The campaigners won a significant victory in August of 2002, when Circut Court Judge Glenn Hara ruled that the university and the BLNR could not approve any new telescope development until the BLNR had developed a truly comprehensive land-management plan for the Mauna Kea summit area. The BLNR recently dropped its appeal of that case, but the activists’ motion for court costs is still under consideration. Meanwhile, in response to that case, a draft Comprehensive Management Plan came out last month-but it was written under the aegis of the university’s Office of Mauna Kea Management (OMKM), not the BLNR. The draft plan is currently available for review online at www.maunakeacmp.org. According to OMKM Director Stephanie Nagata, the BLNR may vote on the plan in April.
Even before the plan is approved, the university is pushing bills in the Legislature to give the OMKM the power to enforce the plan’s provisions. House Bill 1174 and Senate Bill 502 would grant agents of the university’s Mauna Kea Management Board and OMKM the right to make and enforce regulations governing visitors to the mountain, to restrict visitor access to daylight hours, to charge fees and levy fines on those visitors, and to keep the proceeds from those fees and fines in a special fund for managing the lands on the mountain top.
OMKM and its supporters claim that the bills and the management plan are simply giving the activists and the public what they’ve been asking for: better protection for Mauna Kea and its resources. But the bills’ opponents see it as a power grab by the university.
“The university and its attorney, Lisa Munger [also attorney for the Hawaii Superferry Inc.], recognize that they are unlikely to prevail on an appeal of the current laws protecting Mauna Kea. Thus, they are seeking to drastically change those laws to better favor their interests,” read a joint letter of testimony signed by plaintiffs in the court case.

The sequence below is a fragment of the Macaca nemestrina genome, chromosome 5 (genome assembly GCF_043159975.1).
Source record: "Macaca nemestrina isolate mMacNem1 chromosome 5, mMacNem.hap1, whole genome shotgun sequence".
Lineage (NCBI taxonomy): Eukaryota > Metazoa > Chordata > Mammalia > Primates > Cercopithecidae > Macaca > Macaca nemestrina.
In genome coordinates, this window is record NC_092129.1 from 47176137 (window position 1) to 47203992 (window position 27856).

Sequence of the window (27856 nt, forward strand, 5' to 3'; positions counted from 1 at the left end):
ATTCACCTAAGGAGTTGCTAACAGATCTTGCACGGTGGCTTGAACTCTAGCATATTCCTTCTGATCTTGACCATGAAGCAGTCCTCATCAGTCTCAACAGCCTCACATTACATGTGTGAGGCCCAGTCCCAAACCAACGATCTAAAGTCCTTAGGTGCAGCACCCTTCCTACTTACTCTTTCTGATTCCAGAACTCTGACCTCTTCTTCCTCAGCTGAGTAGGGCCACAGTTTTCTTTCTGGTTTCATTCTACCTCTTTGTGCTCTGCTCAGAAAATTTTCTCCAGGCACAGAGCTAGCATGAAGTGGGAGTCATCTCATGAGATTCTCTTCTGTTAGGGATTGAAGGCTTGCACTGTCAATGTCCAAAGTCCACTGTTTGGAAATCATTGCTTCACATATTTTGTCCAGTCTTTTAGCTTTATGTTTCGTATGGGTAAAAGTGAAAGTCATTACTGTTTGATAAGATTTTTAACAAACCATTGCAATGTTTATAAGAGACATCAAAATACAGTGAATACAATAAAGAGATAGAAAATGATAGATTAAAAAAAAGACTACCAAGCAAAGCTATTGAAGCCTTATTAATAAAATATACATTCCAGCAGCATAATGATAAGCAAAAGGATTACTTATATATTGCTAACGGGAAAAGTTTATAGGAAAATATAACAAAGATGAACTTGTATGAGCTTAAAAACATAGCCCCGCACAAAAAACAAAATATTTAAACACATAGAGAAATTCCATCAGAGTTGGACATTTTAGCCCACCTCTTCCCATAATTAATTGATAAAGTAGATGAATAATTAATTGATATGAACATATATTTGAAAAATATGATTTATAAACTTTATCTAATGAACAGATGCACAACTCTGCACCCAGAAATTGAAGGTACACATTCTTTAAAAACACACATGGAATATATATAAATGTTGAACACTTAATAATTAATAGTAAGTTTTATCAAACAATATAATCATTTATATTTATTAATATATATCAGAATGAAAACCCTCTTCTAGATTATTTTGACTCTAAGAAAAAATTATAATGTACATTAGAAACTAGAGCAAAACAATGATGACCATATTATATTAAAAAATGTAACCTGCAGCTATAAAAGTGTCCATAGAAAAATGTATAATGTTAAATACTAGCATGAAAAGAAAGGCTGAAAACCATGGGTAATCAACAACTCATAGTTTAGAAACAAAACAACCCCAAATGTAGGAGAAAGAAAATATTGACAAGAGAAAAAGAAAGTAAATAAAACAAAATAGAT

“The Board of Land and Natural Resources and their staff should by law be writing that management plan-not the Board of Regents and not [UH-Hilo Chancellor] Rose Tseng,” believes Nelson Ho, who signed the letter for the Sierra Club. Ho says that if the bills pass as written, the groups will be back in court to challenge them.
“I do know that the Sierra Club has this position that the DLNR is abrogating their responsibility,” responds OMKM’s Nagata. But she maintains, “They’re not, for the very reason that they’re doing their own independent review and they’re approving the plan.”
Ho claims that the draft plan is “seriously flawed.”
“It repeats several lies again and again, in the hope that the Legislature and the BLNR see that as the truth,” he maintains. One of those “lies,” he says, is “that the industrial activities of international astronomy are not the problem on Mauna Kea. The problem is unrestricted access of people who bring up their plate lunches and leave their hamburger wrappers as debris.”
Nagata, not surprisingly, disagrees.
“I think he’s quite misguided in his interpretation of the management plan,” she says. “The major focus of the plan is a recognition particularly of the cultural significance, as well as the environmental significance of the mountain, and the plan is to provide us with guidelines for how to protect the cultural and natural resources from all kinds of uses and activities, including construction….”